On Thursday's Diane Rehm show on NPR stations, NPR political director Ron Elving was truly beside himself in praising the Bill Clinton speech on Wednesday night, going so far that he presumed Democrats said to themselves at every pause for the next gem of wisdom, "What'll that be, Daddy?"
Elving began by oozing "That was about as full-throated, robust and effective, to use your word, a defense of President Obama as I can imagine. I don't know very many people who were seeing it as inadequate last night... frankly, there are things Barack Obama can do as a speaker. We all know that. But he has not been particularly good at his own defense. This was hiring the right attorney at the right time in the right courtroom."
Elving was amazed at Clinton's wonky level of detail: "And then he started walking through another long set of statistics, but in that Bill Clinton way where he is a little bit Southern preacher, a little bit soul singer, a little bit, 'Hey, are you with me now?' And, you know, 'you're having a good time now, but wait till I tell you this next thing. 'The audience kind of stops and gasps like, oh, what'll that be, Daddy? And he's got them right there."
Wall Street Journal reporter Elizabeth Williamson joined in on the Clinton fawning frenzy: "On the jobs front, there could hardly be an individual more tailor-made to address the jobs question that the Republicans repeatedly raised vis-a-vis Obama's candidacy. I mean, he talked about those 66 million jobs created over the 52 years, and he talked about how 24 million of them were created by Republicans but 42 million created by Democrats. And this coming from a president who had the highest job growth in 30 years during his presidency, it could hardly be more effective."
No one on the program, from Diane Rehm the host, to the guests, to the callers, thought Clinton failed or was too much of a moral failure to be hailed in this excessive way. Instead, the "negative" portion was Rehm wondering if Clinton was so awesome he'd make Obama look bad:
REHM: And just picking up on that last point, Ron Elving, here's a question from -- that was posted online from John, who says, "Did Clinton's effectiveness last night expose a general weakness in the Obama campaign? Should they be explaining more as Clinton did, or is that something they really could not do even if they tried? After last night, does Clinton become a more active and visible surrogate for the campaign?" Ron Elving.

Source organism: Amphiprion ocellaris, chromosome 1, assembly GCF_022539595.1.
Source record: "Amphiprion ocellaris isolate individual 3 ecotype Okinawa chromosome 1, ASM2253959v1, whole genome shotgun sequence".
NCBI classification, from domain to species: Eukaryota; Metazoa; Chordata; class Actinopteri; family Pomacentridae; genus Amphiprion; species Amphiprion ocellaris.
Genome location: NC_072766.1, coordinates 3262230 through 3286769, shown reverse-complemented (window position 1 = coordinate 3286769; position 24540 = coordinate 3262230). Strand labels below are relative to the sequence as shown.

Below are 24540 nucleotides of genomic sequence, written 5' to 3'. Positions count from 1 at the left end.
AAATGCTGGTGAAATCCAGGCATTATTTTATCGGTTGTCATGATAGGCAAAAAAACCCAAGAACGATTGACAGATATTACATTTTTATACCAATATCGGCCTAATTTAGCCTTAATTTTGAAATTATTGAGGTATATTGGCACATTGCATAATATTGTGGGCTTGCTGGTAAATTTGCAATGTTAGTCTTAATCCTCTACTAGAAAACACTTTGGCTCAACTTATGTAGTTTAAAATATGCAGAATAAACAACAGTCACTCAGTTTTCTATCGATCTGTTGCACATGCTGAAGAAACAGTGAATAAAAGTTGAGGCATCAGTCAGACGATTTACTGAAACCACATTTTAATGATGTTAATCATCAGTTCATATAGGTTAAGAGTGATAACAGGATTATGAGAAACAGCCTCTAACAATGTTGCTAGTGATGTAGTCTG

ELVING: ....I don't think anyone disputes that, including the Obama campaign. Is it possible for them to do it as effectively as Bill Clinton did last night? That's why people have lawyers. You cannot defend yourself as well as someone who's that good at it can defend you.
Other speakers were also praised. Sandra Fluke? Elving said "I wish I could do as well as she did last night."
What about Michelle Obama? How did she compare to Ann Romney: Williamson said Romney was ineffective....basically because she hasn't held a job:
WILLIAMSON: It felt like Ann Romney was appealing to an entirely different segment of America. It felt like some sort of '50s kind of housewife appeal. It was charming. It was effective. But at the same time, it was not nearly the sort of modern approach taken by Michelle Obama in her very powerful speech.
I mean, she talked about people, as did Ann Romney, about trying to make ends meet, trying to -- single parents, people trying to put kids through school, get them through college. But coming from Michelle Obama, who comes from that background, it is just so much more powerful.
Elving also praised the First Lady's passion: "Even Bill Clinton last night said, the man was cool on the outside, but, oh, he does burn for America on the inside. Yeah. Well, you know, you don't have to remind people about that with Michelle Obama. And so I think she had the larger task. I think she had the more passionate presentation. And you know what else? She's just got to be awfully good."
What about DNC keynoter Julian Castro? Again, Williamson said he was a much more effective Latino than those "forced" Republicans: "Being on the floor in Tampa and seeing, you know, one Hispanic leader after another being put forward, there was a forced sense there. There was a sense of look who we have on our team, whereas this seemed effortless. He got up. He told his story. It was authentic, it was genuine, it was passionate, and it really made the case more than six [GOP] speakers who come from similar backgrounds."
At the end of all this pro-Democrat palaver, a liberal caller said to Rehm, "You do a phenomenal job trying to create some balance."